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City Park Alliance (CPA) is a nonprofit organization serving as a community voice and advocate for the preservation and improvement of Denver’s City Park. This project focused on assisting CPA in its effort to identify projects in the City Park Master Plan (CPMP) that aligned with CPA’s Mission, Vision, and general community sentiment. By conducting surveys and interviews with stakeholders, the author assisted the CPA board in clarifying their priorities as a group, gathered up-to-date insights on park visitor preferences, renewed discussions with community organizations and institutional partners, and developed a mechanism to rank CPMP projects. A project prioritization matrix was the mechanism used to rank and filter down the list of 157 projects for consideration from the CPMP to six final projects recommended for CPA’s implementation. 

 


West Littleton Boulevard: The Story of "Mid Mod Mile"

Date: 1/1/2022 - 5/31/2022

West Littleton Boulevard: The Story of "Mid Mod Mile"

Student Researcher: Reese Shaw

Client: City of Littleton
 
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This project focuses on the story of West Littleton Boulevard, also known as “Mid Mod Mile” due to its collection of commercial Mid-Century Modern buildings. The boulevard was a major economic engine in the 1960s and 1970s, but now there are perceptions that businesses are under-performing. The City of Littleton may be conducting an area plan for the corridor and wishes to obtain a clear picture of its social, historic, economic, and physical attributes to create a vision of the future.  

 


Colorado Main Street Guidebook: Creating and Preserving Historic Main Street Districts in Colorado

Date: 1/1/2022 - 5/31/2022

Colorado Main Street Guidebook: Creating and Preserving Historic Main Street Districts in Colorado

Student Researcher: Jesse Sheets

Client: Colorado Main Street Program, Department of Local Affairs
 
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The goal of this project was to assist the Colorado Main Street Program in developing a Guidebook for establishing historic Main Street districts and how to sustainably maintain current historic districts. This Guidebook will aid small towns in accessing vital resources that can benefit their communities. By focusing on historic preservation, the legacy of Colorado’s historic downtowns can be secured for future generations. The deliverables for this Capstone consisted of providing supplemental information for six chapters of the Guidebook, which was already in development. The chapters are titled “Introduction and District Character”, “District Sustainability and Resilience”, “Local Government and Community Policy”, “Main Street Districts Infrastructure”, “Public Amenities”, and “Financing District Improvements”.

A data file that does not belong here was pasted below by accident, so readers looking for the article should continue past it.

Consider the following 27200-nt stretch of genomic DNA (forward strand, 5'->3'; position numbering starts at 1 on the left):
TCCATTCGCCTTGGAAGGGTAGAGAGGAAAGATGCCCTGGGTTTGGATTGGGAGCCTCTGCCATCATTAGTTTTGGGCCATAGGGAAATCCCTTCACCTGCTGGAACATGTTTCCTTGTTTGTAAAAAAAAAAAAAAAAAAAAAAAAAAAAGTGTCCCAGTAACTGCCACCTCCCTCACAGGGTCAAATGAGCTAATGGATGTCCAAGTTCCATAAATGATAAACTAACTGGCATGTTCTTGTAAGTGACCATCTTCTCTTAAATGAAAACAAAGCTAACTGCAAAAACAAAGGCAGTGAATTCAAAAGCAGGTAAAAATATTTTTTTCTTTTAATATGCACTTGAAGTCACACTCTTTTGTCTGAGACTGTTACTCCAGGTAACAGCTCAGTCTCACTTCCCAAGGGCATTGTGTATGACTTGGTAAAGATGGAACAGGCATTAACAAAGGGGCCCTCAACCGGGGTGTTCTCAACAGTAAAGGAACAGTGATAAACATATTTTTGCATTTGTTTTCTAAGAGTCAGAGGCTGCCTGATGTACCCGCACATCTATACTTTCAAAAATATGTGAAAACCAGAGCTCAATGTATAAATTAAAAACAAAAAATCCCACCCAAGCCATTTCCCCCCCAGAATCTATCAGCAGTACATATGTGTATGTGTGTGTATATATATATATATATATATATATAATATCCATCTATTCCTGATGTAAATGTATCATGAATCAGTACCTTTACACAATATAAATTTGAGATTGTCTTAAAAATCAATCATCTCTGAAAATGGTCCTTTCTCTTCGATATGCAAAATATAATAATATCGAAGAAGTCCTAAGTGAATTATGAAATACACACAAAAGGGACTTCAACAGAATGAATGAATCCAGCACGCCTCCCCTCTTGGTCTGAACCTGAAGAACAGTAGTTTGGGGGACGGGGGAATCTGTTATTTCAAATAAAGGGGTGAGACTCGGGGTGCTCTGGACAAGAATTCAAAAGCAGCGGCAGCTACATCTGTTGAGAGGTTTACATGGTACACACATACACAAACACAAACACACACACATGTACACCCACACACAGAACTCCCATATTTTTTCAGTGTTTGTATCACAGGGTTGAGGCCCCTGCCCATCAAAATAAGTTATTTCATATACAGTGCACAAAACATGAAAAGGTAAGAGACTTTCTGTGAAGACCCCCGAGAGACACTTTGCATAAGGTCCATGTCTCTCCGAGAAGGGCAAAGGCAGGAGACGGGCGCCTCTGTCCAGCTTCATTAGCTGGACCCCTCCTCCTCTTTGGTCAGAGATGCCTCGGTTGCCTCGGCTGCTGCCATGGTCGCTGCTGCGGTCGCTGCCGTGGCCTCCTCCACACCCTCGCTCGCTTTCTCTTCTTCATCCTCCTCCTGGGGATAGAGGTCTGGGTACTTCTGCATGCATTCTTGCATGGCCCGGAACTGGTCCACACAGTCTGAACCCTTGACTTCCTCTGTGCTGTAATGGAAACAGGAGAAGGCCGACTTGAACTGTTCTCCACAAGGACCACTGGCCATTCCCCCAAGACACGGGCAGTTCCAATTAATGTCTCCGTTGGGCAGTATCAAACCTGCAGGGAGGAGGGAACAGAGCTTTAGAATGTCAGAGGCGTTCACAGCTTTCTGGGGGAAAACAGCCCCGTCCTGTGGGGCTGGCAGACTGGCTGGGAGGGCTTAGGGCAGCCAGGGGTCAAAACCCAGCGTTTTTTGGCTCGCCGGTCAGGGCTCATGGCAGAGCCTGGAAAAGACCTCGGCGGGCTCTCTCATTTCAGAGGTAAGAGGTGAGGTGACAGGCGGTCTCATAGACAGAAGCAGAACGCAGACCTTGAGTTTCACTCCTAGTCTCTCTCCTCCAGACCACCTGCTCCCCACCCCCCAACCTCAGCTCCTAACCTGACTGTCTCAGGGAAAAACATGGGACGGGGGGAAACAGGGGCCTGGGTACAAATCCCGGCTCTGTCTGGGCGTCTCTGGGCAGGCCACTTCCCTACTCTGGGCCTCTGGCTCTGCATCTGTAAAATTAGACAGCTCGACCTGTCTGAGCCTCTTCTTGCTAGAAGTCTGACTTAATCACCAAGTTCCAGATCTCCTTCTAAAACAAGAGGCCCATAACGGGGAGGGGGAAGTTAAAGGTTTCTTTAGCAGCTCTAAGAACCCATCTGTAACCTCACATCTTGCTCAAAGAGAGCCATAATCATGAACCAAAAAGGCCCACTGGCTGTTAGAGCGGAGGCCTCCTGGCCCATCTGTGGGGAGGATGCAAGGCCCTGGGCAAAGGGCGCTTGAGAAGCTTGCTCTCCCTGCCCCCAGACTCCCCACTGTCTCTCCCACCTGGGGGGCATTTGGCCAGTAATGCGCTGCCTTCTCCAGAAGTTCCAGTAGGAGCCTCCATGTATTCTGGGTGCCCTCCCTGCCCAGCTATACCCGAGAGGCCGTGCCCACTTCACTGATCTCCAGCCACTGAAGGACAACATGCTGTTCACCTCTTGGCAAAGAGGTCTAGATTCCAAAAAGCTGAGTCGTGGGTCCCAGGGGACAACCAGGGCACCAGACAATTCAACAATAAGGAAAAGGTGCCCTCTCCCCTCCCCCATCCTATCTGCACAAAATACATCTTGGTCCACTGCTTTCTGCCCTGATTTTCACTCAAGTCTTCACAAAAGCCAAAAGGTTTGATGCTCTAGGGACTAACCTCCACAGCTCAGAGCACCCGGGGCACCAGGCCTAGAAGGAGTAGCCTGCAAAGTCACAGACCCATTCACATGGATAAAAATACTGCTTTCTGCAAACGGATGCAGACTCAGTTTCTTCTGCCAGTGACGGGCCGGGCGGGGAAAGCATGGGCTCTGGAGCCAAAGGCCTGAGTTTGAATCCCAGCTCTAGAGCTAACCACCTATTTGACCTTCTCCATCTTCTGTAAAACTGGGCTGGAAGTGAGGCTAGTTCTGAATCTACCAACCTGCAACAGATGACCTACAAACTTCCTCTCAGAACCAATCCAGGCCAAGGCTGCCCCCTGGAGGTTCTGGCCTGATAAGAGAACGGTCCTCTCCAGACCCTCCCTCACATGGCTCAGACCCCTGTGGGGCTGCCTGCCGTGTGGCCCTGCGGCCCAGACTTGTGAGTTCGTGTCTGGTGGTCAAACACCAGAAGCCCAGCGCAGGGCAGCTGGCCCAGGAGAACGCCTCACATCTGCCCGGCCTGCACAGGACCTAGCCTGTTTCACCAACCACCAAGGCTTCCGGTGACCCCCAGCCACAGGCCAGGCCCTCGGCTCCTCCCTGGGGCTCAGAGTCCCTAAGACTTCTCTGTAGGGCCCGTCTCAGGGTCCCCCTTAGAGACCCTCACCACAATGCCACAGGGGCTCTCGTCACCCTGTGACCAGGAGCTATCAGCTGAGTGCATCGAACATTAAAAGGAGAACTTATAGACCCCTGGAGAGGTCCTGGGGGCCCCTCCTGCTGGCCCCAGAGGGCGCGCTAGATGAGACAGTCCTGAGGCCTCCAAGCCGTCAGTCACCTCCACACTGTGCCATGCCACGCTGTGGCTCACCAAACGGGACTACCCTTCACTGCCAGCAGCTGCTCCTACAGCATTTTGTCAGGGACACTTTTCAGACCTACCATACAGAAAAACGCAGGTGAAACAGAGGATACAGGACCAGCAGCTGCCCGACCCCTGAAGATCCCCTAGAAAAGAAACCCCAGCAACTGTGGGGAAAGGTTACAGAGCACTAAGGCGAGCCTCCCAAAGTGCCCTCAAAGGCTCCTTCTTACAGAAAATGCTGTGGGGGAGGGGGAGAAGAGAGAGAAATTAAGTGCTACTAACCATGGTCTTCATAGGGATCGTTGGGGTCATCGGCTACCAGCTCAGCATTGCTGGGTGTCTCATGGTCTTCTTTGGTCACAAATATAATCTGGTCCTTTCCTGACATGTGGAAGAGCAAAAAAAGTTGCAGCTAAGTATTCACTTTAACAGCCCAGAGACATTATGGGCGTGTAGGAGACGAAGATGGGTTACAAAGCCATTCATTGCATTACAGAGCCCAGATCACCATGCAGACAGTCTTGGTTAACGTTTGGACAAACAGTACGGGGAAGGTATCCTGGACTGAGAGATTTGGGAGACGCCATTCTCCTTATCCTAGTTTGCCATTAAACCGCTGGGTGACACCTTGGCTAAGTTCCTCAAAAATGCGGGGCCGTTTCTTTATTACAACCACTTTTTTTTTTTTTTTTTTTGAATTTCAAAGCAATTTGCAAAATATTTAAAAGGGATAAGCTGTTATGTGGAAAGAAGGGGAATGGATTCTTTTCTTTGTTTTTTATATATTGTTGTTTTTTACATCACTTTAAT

Montbello on the Move: Connecting Community through Microtransit

Date: 1/1/2022 - 5/31/2022

Montbello on the Move: Connecting Community through Microtransit

Student Researcher: Rey H. Sosa

Client: Denver DOTI
 
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This capstone report looks at community engagement and response to the Montbello Connector microtransit pilot program. The service was launched in October 2021 by the Denver Department of Transportation and Infrastructure (DOTI). Through innovative and community-led projects, DOTI wants to ensure that all Denverites have access to safe and reliable transportation. DOTI would like to know what the community response has been since launch and will use the findings from this report to move forward with the microtransit program.

 


Highway 112 Revitalization

Date: 1/1/2022 - 5/31/2022

Highway 112 Revitalization

Student Researcher: Tiffany Tran

Client: Town of Center
 
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The rural Town of Center has a population of just under 2,200 residents and is situated in Rio Grande and Saguache County three and half hours southwest of Denver, Colorado. After facing stagnant population and development in the last several decades, six properties have been purchased and begun development along Center’s business district along Worth Street. Center now has plans to further invest in their second main street, Highway 112 to improve street conditions, address speeding issues, and elevate gateway signage to spur economic development within Worth Street’s business district as a part of the Town’s 2018 Economic Development Plan.

 


Reconnecting to Nature: Sand Creek and Bluff Lake

Date: 1/1/2022 - 5/31/2022

Reconnecting to Nature: Sand Creek and Bluff Lake

Student Researcher: Derek Updegrove

Client: Biohabitats
 
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As the Metro Denver Nature Alliance gears up to create the Vision for Nature + People planning document, I generated a case study highlighting Biohabitats' Regional Conservation Assessment data set as a tool for local organizations to advocate for access to their nature-based programming. The project involved working with the Sand Creek Regional Greenway Partnership and Bluff Lake Nature Center to evaluate issues of habitat health in adjacent areas as well as gaps in accessibility to and from the Montbello neighborhood.